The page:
The death toll from two earthquakes and a tsunami that hit Indonesia's Sulawesi island rose to 1,407 yesterday, an official said, as hospitals struggled to cope with the high number of casualties amid a shortage of power and fuel.
More than 2,550 were hospitalized with serious injuries and 113 were missing after Friday's disaster, according to the National Disaster Management Agency spokesman Sutopo Nugroho. "We expect the figures will continue to increase," he said, as reported by dpa. More than 70,000 have been forced from their homes, he added.
Some of the injured were being evacuated as hospitals in the city of Palu suffered power outages, according to Bambang Sadewo, a military officer charged with the evacuation. "They need treatment but because there's still no electricity, they can't be treated in Palu," he said. Bambang added that 15 aircraft, including Hercules C-130 cargo planes, will be used to carry the injured to Makassar, the capital of South Sulawesi province. At Palu's Mutiara Al Jufri Airport, injured victims were being treated in army camp beds, with some wearing leg and arm casts.Aid has begun to arrive after the disaster, however the pace remained slow due to damaged infrastructure. President Joko Widodo, who visited Palu for a second time yesterday, said the government was doing all it could to bring aid to the victims.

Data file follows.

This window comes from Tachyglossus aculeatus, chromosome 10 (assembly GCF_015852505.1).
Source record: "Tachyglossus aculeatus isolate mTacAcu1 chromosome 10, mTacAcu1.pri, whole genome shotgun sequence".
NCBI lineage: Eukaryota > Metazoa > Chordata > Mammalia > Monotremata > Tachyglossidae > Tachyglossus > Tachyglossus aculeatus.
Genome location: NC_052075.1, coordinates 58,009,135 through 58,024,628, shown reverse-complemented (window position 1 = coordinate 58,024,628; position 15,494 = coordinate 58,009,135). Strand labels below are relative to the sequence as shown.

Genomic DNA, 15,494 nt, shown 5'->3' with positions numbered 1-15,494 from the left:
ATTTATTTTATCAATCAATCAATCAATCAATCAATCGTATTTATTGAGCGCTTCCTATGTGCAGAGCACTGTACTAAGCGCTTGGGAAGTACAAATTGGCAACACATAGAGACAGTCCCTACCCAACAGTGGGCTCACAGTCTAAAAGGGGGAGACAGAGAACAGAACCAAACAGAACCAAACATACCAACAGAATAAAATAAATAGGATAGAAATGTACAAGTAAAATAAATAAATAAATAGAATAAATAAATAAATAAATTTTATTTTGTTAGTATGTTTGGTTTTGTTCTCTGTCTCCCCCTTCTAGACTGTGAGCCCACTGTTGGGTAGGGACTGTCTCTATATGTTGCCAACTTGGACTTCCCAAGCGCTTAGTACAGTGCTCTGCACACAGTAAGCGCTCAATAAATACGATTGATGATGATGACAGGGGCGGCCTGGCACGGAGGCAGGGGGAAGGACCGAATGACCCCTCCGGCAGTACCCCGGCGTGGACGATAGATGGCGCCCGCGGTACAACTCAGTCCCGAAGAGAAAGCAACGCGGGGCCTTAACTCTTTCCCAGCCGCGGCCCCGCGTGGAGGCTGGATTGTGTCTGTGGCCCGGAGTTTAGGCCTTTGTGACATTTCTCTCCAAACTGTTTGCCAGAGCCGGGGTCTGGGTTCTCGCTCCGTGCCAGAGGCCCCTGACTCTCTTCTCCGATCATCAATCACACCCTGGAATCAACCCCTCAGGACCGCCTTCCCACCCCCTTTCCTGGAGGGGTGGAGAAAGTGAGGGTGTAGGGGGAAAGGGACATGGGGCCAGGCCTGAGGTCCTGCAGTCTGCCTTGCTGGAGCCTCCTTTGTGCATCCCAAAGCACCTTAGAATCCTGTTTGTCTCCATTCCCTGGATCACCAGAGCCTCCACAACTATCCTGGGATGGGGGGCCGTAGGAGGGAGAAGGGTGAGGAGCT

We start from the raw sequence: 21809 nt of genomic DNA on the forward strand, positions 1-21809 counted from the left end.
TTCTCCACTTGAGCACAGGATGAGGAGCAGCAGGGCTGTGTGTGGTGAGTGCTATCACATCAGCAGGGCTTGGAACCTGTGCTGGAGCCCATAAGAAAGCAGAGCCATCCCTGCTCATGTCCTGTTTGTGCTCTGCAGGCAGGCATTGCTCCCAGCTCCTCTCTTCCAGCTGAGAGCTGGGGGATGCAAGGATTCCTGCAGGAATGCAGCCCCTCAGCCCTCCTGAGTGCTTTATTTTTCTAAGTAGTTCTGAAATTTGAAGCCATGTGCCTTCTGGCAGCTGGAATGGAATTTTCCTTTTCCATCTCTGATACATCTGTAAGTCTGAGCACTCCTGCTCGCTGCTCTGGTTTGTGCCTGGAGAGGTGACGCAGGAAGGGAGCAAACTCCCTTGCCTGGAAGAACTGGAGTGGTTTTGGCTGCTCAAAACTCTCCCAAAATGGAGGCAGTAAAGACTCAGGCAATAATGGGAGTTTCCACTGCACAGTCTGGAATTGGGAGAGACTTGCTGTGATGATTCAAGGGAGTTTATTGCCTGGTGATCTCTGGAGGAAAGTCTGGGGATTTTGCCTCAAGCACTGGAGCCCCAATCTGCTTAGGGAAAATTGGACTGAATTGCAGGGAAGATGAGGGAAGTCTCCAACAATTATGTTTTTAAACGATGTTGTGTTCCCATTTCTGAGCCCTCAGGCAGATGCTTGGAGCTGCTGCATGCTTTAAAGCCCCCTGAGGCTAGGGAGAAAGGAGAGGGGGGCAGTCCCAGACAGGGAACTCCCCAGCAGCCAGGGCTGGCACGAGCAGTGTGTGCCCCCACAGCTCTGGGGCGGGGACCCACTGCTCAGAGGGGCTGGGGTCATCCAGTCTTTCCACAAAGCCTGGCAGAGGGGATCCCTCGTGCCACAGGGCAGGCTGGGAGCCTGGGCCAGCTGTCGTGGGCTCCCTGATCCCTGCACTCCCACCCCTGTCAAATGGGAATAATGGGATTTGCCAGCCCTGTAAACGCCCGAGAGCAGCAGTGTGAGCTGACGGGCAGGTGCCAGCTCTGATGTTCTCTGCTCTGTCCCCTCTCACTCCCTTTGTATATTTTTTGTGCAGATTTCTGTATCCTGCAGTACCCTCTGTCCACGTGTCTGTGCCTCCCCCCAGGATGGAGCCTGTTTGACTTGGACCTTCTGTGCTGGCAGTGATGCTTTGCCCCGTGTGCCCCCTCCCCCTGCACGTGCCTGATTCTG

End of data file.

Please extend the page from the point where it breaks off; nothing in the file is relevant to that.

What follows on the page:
"Food supplies have begun coming in, though not at maximum speed," Joko said, as he inspected a rescue effort at the Roa Roa hotel, where about 30 people were believed to be still trapped. "Fuel and heavy machinery are coming in too and electricity is being repaired. Everything takes time," he said, appealing for patience.Meanwhile, a volcano erupted yesterday morning in another part of Sulawesi island, about 940 kilometers (585 miles) northeast of the earthquake zone, spitting a plume of ash more than 6,000 meters (20,680 feet) into the sky. Planes were warned of the cloud billowing from Mount Soputan because the material can be hazardous for aircraft engines, but no evacuations were ordered in the area.
Experts said it's possible the quake accelerated the eruption, but there is no concrete evidence to prove that. Activity at the volcano had been increasing since August and began surging on Monday, Kasbani, who heads Indonesia's Vulcanology and Geology Disaster Mitigation agency and uses one name, told an online news portal.
At the quake zone, water is the main issue because most of the supply infrastructure has been damaged, U.N. deputy spokesman Farhan Haq told reporters at U.N. headquarters in New York. He said the government was coordinating emergency efforts, and that U.N. and relief agencies were on the ground or en route.
Indonesia, a vast archipelago of 260 million people, is frequently struck by earthquakes, volcanic eruptions and tsunamis because of its location on the "Ring of Fire," an arc of volcanoes and fault lines in the Pacific Basin. A powerful quake on the island of Lombok killed 505 people in August.
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